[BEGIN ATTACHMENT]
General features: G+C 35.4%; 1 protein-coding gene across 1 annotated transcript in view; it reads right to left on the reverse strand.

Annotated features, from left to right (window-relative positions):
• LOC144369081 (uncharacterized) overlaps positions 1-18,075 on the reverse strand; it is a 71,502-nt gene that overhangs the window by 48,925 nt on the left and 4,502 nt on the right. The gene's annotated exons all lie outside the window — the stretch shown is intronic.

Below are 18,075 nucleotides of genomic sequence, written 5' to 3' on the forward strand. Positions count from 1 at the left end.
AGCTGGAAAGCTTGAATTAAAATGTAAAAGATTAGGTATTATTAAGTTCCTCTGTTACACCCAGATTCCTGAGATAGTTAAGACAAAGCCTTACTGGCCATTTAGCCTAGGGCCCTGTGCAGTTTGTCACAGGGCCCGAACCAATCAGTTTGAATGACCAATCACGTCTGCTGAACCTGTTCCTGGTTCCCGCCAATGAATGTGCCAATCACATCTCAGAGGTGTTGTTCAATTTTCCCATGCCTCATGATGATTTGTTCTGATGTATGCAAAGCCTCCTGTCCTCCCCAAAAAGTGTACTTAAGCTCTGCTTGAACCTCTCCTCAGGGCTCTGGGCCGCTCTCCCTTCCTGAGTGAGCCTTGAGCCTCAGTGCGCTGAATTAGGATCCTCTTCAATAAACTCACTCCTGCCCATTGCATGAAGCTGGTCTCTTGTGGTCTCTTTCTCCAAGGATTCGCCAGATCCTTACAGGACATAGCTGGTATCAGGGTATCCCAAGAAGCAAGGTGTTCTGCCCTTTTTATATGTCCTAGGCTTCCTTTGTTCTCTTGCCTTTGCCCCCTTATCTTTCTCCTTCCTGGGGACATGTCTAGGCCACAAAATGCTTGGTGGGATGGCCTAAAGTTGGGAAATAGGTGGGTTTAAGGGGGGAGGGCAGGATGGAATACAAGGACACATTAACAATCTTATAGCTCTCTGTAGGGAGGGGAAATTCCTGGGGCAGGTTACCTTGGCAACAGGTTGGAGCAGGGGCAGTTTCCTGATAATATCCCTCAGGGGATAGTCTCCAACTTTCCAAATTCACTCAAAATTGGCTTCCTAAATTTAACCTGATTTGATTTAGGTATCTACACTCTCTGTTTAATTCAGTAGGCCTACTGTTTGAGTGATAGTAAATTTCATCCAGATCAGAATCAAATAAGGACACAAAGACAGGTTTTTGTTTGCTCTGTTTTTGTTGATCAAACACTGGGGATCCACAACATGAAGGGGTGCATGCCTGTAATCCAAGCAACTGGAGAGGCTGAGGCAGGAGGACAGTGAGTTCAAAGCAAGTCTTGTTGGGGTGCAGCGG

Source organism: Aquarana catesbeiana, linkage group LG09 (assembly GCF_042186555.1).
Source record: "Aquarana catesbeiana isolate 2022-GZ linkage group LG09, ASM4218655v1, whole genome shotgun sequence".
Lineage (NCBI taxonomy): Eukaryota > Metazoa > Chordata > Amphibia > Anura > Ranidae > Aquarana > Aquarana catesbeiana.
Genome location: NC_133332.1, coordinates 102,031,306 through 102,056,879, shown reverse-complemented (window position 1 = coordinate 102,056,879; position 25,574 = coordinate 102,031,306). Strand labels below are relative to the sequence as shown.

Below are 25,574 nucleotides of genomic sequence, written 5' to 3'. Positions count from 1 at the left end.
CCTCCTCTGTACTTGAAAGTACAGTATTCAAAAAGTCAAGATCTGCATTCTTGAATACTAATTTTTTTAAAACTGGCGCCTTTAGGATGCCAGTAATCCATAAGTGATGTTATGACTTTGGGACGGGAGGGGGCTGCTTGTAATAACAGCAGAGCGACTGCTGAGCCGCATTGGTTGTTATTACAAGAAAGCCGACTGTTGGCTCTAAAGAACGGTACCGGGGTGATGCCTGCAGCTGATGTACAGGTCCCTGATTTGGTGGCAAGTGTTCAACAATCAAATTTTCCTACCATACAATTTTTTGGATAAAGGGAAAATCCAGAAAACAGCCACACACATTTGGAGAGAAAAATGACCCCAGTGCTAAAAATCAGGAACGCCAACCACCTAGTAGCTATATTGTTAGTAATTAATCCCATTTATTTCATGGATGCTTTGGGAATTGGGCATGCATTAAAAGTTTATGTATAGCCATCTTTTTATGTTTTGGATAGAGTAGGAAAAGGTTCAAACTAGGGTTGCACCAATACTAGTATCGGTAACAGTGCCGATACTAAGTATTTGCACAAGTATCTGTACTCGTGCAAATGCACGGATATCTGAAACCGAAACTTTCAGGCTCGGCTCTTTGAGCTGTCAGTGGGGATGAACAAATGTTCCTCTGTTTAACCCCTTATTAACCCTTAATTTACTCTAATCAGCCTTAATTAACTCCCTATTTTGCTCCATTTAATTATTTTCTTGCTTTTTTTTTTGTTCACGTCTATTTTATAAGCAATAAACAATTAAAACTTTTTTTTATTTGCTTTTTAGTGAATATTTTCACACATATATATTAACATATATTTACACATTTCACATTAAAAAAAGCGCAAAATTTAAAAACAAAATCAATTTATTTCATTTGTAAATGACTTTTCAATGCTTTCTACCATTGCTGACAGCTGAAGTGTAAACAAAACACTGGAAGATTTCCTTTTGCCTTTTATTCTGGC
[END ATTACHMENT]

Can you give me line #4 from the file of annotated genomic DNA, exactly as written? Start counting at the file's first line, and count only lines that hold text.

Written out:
Below are 18,075 nucleotides of genomic sequence, written 5' to 3' on the forward strand. Positions count from 1 at the left end.